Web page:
Story by Scott Schindledecker of The Livingston Enterprise, republished with permission, with additional information provided by Lara Belice.
“It’s fantastic to be recognized, but I do it with or without recognition,” Belice said. “I didn’t expect it, that’s for sure, but it does add to the everyday reward of seeing the students achieve.”
Belice is the lead teacher at Cooke City School, where she has taught for four years.
The one-room school, located 4 miles from the northeast entrance to Yellowstone National Park, serves the K-8 school-age children in the remote mountain community, comprising roughly 100 year-round residents.
Park County Superintendent of Schools, Mollie Waldum, nominated Lara Belice for her dedication to the school and exceptional performance.
“When Lara sees a need, her energy and enthusiasm bring people together,” Waldum said. “Lara continually collaborates with local experts and groups to enrich her students’ knowledge and experiences. Authors, photographers, artists, biologists and fellow educators have all played a part in Lara’s efforts to improve teaching and learning at the school. As a result, the children of Cooke City School are thriving.”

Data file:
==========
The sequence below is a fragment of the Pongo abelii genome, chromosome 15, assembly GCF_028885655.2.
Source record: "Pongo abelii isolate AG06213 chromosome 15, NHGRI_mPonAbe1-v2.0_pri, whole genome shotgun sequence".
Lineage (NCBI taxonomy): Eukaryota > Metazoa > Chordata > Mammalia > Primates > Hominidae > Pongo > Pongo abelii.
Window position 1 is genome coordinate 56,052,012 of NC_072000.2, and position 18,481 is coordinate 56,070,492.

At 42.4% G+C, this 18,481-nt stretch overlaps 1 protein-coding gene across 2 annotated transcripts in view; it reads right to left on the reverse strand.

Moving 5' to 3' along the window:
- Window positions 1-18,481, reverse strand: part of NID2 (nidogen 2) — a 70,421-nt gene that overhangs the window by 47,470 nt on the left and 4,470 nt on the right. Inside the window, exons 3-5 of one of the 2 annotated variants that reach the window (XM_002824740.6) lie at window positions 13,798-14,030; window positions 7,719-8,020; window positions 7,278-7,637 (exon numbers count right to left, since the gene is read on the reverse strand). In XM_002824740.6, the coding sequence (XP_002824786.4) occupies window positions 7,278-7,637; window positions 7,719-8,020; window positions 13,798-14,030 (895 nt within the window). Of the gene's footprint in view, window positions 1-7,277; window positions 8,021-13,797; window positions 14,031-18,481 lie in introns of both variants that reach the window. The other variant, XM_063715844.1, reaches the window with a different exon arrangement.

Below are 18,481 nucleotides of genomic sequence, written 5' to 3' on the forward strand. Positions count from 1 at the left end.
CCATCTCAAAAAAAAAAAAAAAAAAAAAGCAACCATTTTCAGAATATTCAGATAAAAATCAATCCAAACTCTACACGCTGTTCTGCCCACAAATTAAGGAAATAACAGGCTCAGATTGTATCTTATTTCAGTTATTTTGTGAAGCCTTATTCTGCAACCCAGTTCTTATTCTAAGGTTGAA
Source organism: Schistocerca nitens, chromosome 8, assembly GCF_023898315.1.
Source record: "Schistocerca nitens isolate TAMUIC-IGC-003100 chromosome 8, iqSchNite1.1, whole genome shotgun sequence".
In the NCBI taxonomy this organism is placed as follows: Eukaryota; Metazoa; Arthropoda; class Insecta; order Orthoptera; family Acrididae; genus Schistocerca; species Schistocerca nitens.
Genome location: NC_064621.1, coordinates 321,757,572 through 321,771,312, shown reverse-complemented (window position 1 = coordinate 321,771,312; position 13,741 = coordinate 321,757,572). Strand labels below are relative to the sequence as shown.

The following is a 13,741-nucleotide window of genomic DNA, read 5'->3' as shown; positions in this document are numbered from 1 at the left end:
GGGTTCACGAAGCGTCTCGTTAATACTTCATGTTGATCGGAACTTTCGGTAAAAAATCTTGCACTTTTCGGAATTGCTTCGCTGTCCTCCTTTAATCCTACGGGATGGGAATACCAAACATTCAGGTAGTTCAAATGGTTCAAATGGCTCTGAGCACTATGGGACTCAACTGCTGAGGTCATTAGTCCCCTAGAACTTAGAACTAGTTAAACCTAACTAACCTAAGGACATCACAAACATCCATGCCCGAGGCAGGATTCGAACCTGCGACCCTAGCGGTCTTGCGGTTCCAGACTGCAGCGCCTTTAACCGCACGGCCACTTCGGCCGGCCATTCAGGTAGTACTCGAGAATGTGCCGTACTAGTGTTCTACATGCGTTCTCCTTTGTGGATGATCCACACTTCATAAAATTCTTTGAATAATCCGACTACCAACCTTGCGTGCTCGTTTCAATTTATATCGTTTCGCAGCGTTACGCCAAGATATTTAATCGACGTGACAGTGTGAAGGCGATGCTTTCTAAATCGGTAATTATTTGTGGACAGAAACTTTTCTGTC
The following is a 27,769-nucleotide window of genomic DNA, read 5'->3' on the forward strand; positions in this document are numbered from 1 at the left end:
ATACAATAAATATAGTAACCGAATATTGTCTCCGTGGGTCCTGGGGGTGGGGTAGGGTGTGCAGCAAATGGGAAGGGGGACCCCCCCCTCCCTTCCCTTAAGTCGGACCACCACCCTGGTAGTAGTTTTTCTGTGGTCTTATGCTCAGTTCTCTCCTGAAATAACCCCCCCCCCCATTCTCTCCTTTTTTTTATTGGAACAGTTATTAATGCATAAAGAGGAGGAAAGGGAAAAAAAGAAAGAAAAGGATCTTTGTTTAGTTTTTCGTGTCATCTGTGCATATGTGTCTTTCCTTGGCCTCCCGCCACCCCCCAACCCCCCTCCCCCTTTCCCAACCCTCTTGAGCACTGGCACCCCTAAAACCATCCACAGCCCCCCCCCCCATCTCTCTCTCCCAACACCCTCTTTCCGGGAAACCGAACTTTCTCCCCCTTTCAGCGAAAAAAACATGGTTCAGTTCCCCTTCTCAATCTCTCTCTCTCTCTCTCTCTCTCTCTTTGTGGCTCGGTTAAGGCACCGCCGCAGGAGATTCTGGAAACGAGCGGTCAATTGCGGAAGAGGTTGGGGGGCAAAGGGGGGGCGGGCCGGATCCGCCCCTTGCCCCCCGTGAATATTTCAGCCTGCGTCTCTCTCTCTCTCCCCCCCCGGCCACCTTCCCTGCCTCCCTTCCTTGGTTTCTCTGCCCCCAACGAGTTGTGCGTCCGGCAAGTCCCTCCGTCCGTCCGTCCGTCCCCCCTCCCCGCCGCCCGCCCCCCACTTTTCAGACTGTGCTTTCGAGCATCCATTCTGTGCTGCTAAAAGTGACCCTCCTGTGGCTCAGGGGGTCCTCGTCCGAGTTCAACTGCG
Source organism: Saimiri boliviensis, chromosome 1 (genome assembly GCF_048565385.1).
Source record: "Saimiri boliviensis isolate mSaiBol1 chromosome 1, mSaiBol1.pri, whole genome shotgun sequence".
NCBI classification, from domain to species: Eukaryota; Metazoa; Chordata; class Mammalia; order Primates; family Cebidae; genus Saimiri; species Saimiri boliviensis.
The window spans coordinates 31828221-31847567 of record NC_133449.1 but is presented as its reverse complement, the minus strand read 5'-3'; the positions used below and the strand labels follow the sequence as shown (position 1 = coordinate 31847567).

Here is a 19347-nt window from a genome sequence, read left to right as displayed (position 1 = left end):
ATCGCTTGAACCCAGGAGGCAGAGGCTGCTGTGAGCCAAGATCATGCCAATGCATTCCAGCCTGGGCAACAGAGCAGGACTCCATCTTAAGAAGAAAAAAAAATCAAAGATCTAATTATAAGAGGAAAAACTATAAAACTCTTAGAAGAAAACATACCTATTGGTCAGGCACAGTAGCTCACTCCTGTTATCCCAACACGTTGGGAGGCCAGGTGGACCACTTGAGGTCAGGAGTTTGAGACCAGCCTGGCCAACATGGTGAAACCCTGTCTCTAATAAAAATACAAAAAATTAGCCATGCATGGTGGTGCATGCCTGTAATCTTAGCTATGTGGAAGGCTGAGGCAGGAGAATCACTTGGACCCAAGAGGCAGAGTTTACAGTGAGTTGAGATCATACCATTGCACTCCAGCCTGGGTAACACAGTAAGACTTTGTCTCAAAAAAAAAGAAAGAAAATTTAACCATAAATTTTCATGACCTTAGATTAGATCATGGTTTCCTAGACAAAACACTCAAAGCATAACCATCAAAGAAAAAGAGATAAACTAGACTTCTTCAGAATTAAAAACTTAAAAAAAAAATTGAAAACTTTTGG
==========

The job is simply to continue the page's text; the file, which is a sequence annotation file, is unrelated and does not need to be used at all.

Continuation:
Belice is a San Diego native who attended the University of California at Davis. She then started a landscaping business and won three California awards and 16 San Diego County awards for her work. The business grew to include 35 full-time employees.
Belice then moved to the Big Hole Valley in Montana in 2005. In 2014, while traveling in rural China, Belice taught English to Tibetan children at the Waritan Welfare Orphanage School. This experience proved to be life-changing as Belice, upon her return from China, enrolled in the elementary education program at the University of Montana Western in Dillon. She earned her bachelor’s degree in 2017 in elementary education K-8 with a literacy minor in K-12.